Video: Dynamic Modeling of Labor Market Mobility and Human Capital Accumulation (ERC Starting Grant)

Joan Llull is the recipient of a European Research Council Starting Grant for his project, “Dynamic Modeling of Labor Market Mobility and Human Capital Accumulation.” In this short video, Llull provides a brief overview of the project’s main objectives.

Project abstract

In today’s globalized world, labor mobility is at the core of the political debate and a centerpiece for economic policy. The design of migration policies, such as selective, skill-biased, immigration policies, policies to encourage the integration of immigrants, or ones that facilitate geographical mobility to increase labor market opportunities of disadvantaged workers, requires a good understanding of a more fundamental issue: understanding the role of internal migration and immigration in shaping the career paths and human capital accumulation of workers. This project aims at providing a coherent analysis that allows us to understand the interactions between labor mobility and human capital accumulation, and their implications for economic policy design.

The project takes three different lenses to look at this question:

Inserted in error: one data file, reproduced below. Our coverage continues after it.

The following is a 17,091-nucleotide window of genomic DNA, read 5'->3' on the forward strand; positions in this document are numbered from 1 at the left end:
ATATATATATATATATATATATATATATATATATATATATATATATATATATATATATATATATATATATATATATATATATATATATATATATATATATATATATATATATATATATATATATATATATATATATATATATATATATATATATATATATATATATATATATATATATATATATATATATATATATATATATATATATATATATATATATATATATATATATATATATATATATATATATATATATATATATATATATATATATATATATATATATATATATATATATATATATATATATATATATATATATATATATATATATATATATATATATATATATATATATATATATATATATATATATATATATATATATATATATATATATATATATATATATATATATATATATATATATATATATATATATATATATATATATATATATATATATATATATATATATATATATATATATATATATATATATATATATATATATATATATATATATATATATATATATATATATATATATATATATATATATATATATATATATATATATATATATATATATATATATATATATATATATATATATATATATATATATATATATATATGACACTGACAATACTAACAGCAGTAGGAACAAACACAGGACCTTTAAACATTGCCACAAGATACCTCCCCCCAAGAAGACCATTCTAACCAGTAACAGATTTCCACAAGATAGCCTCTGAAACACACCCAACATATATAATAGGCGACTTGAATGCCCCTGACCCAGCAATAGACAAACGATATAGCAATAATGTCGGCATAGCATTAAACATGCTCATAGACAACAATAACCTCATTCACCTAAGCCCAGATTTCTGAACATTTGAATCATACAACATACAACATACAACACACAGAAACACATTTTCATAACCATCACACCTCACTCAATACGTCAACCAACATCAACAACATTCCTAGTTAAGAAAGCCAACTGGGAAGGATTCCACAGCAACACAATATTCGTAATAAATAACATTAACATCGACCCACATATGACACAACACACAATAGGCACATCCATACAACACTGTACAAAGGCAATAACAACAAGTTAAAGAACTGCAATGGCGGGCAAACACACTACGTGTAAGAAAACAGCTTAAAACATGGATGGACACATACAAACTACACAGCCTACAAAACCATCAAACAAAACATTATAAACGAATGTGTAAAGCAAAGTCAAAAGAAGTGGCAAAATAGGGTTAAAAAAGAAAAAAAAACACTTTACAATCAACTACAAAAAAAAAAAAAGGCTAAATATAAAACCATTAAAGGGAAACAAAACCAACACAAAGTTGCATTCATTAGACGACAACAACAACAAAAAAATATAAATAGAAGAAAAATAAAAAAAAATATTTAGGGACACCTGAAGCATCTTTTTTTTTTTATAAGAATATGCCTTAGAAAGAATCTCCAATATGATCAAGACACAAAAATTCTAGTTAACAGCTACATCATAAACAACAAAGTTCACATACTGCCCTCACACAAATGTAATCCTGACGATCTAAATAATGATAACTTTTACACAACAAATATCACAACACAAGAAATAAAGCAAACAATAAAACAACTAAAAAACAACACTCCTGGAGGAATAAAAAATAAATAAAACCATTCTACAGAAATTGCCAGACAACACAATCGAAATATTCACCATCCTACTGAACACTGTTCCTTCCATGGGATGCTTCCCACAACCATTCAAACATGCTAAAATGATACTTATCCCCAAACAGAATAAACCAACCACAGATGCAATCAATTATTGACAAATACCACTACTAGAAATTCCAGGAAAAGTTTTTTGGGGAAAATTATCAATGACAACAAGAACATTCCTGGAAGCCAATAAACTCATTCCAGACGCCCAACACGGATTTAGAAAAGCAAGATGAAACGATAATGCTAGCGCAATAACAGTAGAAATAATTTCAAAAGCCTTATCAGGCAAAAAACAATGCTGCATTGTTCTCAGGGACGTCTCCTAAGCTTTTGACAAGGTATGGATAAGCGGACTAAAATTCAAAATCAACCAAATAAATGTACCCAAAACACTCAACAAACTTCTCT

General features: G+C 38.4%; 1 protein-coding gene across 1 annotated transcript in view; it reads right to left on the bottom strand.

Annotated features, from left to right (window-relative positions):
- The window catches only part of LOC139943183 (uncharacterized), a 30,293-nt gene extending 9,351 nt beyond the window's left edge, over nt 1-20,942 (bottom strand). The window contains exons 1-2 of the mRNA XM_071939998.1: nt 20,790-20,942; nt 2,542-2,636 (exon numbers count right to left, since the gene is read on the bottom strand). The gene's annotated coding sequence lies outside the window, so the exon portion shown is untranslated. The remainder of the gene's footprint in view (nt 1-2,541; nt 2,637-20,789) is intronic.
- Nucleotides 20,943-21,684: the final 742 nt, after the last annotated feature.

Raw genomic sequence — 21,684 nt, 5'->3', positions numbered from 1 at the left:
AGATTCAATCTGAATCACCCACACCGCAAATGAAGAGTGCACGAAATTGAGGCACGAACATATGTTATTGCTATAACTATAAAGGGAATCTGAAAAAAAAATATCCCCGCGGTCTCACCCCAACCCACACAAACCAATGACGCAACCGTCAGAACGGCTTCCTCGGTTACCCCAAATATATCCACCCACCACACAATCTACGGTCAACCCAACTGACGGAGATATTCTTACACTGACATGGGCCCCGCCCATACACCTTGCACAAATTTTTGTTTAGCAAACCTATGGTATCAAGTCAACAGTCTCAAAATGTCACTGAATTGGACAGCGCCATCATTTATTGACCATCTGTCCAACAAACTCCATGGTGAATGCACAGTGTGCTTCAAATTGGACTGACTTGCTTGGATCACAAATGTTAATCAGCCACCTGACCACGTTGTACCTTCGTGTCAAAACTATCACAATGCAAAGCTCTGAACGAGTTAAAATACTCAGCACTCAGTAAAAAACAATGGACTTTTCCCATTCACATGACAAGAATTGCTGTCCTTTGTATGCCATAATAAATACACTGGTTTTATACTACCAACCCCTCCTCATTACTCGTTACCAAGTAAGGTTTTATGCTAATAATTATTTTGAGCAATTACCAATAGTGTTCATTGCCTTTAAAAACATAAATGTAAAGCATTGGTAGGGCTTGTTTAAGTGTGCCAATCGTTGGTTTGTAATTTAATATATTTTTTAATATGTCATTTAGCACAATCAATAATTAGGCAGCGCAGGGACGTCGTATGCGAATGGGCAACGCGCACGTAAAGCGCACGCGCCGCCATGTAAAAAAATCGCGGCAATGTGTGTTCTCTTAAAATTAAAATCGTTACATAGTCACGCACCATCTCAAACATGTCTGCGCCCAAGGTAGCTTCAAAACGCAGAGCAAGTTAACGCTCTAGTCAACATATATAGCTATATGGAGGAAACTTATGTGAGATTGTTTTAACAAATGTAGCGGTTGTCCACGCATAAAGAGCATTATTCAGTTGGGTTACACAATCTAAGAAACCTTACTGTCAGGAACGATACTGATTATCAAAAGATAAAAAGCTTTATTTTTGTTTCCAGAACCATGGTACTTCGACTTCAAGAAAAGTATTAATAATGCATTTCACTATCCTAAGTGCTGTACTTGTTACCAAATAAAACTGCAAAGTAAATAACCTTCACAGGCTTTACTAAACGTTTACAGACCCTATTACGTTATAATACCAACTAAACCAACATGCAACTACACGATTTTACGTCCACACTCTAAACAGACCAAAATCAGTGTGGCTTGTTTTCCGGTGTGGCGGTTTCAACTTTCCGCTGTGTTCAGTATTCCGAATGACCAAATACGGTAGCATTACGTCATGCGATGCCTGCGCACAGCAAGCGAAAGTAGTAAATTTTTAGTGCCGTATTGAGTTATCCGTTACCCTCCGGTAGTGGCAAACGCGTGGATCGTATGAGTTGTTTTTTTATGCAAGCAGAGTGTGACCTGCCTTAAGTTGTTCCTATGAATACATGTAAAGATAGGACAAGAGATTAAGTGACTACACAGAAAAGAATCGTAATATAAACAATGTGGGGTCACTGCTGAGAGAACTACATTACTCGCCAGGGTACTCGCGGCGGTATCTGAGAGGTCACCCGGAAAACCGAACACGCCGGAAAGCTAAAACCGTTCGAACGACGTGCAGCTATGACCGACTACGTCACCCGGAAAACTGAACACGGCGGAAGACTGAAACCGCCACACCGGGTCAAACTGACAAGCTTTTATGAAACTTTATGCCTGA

1. Labor mobility as a mechanism for individuals to adjust to labor market policies (e.g. job protection legislation), short run shocks (e.g. the Great Recession), or longer run transformations (e.g. skill-biased technical change)
  2. The selectivity of the immigration policies (e.g in the United States, H1-B visas versus general immigration visas)
  3. The human capital accumulation of immigrants themselves (and therefore assimilation and integration)

The type of questions that the project formulates include:

  • What are the role of temporary and permanent contracts in shaping career paths and geographic mobility of workers?
  • Does the forgone human capital accumulation during a recession produce a lost generation? Is this alleviated by geographical mobility?
  • What is the role of geographical and occupational mobility in spreading or containing the effects of technological progress on wage inequality?
  • To what extent selective immigration policies maximize native workers’ prospects and wellbeing?
  • How can we increase degree of assimilation of immigrants?

See more ERC Grant recipients in the Barcelona GSE research community